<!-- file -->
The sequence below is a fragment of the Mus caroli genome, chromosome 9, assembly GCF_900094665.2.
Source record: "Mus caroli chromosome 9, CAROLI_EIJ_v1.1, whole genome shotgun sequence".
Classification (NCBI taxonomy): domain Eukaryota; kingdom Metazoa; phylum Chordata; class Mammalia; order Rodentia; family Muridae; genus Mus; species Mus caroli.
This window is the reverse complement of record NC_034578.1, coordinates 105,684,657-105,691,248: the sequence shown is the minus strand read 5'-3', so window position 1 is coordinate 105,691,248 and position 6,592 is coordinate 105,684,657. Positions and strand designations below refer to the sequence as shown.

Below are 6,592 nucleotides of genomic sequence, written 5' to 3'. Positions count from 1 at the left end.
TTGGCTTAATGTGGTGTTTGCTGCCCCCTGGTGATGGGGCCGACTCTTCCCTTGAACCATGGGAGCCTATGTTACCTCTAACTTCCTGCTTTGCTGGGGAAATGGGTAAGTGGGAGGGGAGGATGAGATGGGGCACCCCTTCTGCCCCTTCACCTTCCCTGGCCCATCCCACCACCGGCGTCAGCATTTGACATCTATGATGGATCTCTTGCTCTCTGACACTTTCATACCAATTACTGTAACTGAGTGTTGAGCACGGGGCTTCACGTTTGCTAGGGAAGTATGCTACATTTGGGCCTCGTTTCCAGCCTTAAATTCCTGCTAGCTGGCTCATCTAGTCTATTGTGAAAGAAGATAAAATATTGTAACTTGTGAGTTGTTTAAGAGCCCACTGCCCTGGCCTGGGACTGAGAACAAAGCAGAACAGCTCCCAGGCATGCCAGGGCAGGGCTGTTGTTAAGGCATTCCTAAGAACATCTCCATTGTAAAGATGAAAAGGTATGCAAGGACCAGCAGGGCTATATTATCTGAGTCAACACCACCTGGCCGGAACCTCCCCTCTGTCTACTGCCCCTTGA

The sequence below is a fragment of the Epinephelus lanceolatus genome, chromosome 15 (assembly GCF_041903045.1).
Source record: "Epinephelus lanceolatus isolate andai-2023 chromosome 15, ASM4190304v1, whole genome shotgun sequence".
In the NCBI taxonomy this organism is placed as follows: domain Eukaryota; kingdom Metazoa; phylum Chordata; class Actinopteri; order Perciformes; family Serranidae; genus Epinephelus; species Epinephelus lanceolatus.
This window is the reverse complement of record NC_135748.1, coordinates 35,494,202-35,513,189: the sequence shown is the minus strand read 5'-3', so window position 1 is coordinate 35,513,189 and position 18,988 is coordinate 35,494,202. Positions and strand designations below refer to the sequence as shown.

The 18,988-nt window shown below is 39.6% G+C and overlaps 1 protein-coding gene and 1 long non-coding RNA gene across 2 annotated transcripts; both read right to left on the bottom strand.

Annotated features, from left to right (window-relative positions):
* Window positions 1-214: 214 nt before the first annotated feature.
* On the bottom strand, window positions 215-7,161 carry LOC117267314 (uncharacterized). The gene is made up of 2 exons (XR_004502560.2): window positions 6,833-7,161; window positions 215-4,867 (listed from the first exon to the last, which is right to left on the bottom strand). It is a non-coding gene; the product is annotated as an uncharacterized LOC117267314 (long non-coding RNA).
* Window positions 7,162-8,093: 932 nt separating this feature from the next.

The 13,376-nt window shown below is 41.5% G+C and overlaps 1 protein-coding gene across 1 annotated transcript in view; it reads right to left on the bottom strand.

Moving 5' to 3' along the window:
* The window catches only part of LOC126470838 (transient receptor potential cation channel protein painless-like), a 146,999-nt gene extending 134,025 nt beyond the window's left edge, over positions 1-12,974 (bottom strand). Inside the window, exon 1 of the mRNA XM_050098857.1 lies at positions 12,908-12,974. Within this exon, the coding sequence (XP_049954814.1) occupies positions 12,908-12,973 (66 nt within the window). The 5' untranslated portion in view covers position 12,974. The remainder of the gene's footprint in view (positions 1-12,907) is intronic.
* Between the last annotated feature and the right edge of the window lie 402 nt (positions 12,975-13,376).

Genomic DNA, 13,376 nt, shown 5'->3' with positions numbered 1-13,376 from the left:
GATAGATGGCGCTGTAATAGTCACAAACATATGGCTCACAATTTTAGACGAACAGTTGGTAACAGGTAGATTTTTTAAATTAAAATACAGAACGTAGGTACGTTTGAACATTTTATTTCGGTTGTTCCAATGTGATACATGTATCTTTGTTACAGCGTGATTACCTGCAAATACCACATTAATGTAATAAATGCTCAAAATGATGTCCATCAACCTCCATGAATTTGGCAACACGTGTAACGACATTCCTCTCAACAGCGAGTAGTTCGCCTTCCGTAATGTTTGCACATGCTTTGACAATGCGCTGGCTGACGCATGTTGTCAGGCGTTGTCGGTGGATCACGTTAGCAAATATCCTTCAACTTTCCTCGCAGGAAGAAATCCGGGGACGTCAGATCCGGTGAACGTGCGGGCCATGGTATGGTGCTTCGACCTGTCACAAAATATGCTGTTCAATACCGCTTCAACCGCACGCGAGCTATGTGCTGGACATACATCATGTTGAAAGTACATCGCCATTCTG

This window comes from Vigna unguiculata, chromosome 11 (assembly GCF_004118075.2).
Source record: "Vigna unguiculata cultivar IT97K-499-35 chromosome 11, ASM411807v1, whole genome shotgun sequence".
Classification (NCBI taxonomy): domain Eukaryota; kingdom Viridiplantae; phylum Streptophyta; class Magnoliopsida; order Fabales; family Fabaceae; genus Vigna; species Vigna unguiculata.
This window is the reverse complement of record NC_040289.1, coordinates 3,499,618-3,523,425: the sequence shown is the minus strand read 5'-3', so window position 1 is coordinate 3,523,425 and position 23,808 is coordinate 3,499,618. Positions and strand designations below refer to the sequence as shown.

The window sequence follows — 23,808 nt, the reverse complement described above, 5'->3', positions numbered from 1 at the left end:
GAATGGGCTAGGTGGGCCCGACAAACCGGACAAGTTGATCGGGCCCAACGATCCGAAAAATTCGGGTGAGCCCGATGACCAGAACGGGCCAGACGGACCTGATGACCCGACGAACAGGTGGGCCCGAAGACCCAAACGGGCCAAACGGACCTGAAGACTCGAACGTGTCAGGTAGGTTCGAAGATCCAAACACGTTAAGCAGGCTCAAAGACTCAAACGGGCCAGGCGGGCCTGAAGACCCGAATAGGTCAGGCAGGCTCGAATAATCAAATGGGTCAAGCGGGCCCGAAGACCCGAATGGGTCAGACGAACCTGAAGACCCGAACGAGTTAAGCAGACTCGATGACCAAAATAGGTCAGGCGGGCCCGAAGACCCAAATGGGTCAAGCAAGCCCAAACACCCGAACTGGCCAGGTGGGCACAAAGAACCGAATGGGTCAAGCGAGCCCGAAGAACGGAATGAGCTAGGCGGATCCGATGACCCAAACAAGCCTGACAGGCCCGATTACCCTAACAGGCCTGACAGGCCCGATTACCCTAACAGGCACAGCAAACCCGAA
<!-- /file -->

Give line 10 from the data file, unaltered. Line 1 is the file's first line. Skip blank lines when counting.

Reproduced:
This window is the reverse complement of record NC_135748.1, coordinates 35,494,202-35,513,189: the sequence shown is the minus strand read 5'-3', so window position 1 is coordinate 35,513,189 and position 18,988 is coordinate 35,494,202. Positions and strand designations below refer to the sequence as shown.